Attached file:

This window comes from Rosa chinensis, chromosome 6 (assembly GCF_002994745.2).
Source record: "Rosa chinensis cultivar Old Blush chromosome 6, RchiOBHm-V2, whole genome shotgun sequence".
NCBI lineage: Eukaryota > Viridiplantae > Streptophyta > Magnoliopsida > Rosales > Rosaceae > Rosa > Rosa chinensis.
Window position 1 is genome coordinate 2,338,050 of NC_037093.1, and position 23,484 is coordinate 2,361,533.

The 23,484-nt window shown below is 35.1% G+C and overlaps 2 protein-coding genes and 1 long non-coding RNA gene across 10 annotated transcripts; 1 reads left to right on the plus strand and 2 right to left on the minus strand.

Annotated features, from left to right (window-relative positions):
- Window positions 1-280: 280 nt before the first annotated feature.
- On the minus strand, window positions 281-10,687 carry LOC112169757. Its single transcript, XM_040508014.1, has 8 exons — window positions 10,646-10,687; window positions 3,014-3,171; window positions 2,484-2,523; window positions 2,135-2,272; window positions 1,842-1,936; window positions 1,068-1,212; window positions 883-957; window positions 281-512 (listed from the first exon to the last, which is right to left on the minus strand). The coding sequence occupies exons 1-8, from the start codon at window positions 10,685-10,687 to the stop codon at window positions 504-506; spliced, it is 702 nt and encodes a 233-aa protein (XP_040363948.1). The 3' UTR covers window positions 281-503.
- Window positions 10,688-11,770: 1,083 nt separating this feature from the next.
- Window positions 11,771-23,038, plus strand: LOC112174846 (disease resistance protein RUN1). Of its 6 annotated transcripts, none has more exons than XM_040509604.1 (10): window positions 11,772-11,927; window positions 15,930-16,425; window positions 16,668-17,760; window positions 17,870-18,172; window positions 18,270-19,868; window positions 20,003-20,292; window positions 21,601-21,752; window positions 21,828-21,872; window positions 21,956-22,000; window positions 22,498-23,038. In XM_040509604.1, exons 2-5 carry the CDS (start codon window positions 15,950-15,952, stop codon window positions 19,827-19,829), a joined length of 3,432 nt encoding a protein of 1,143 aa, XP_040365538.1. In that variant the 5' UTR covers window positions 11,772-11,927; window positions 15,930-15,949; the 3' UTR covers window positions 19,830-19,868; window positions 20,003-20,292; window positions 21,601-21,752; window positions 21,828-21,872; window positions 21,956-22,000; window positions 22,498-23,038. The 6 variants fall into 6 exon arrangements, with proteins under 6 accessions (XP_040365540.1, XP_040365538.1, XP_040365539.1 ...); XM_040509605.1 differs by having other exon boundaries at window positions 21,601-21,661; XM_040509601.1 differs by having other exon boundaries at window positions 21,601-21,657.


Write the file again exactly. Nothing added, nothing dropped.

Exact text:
This window comes from Rosa chinensis, chromosome 6 (assembly GCF_002994745.2).
Source record: "Rosa chinensis cultivar Old Blush chromosome 6, RchiOBHm-V2, whole genome shotgun sequence".
NCBI lineage: Eukaryota > Viridiplantae > Streptophyta > Magnoliopsida > Rosales > Rosaceae > Rosa > Rosa chinensis.
Window position 1 is genome coordinate 2,338,050 of NC_037093.1, and position 23,484 is coordinate 2,361,533.

The 23,484-nt window shown below is 35.1% G+C and overlaps 2 protein-coding genes and 1 long non-coding RNA gene across 10 annotated transcripts; 1 reads left to right on the plus strand and 2 right to left on the minus strand.

Annotated features, from left to right (window-relative positions):
- Window positions 1-280: 280 nt before the first annotated feature.
- On the minus strand, window positions 281-10,687 carry LOC112169757. Its single transcript, XM_040508014.1, has 8 exons — window positions 10,646-10,687; window positions 3,014-3,171; window positions 2,484-2,523; window positions 2,135-2,272; window positions 1,842-1,936; window positions 1,068-1,212; window positions 883-957; window positions 281-512 (listed from the first exon to the last, which is right to left on the minus strand). The coding sequence occupies exons 1-8, from the start codon at window positions 10,685-10,687 to the stop codon at window positions 504-506; spliced, it is 702 nt and encodes a 233-aa protein (XP_040363948.1). The 3' UTR covers window positions 281-503.
- Window positions 10,688-11,770: 1,083 nt separating this feature from the next.
- Window positions 11,771-23,038, plus strand: LOC112174846 (disease resistance protein RUN1). Of its 6 annotated transcripts, none has more exons than XM_040509604.1 (10): window positions 11,772-11,927; window positions 15,930-16,425; window positions 16,668-17,760; window positions 17,870-18,172; window positions 18,270-19,868; window positions 20,003-20,292; window positions 21,601-21,752; window positions 21,828-21,872; window positions 21,956-22,000; window positions 22,498-23,038. In XM_040509604.1, exons 2-5 carry the CDS (start codon window positions 15,950-15,952, stop codon window positions 19,827-19,829), a joined length of 3,432 nt encoding a protein of 1,143 aa, XP_040365538.1. In that variant the 5' UTR covers window positions 11,772-11,927; window positions 15,930-15,949; the 3' UTR covers window positions 19,830-19,868; window positions 20,003-20,292; window positions 21,601-21,752; window positions 21,828-21,872; window positions 21,956-22,000; window positions 22,498-23,038. The 6 variants fall into 6 exon arrangements, with proteins under 6 accessions (XP_040365540.1, XP_040365538.1, XP_040365539.1 ...); XM_040509605.1 differs by having other exon boundaries at window positions 21,601-21,661; XM_040509601.1 differs by having other exon boundaries at window positions 21,601-21,657.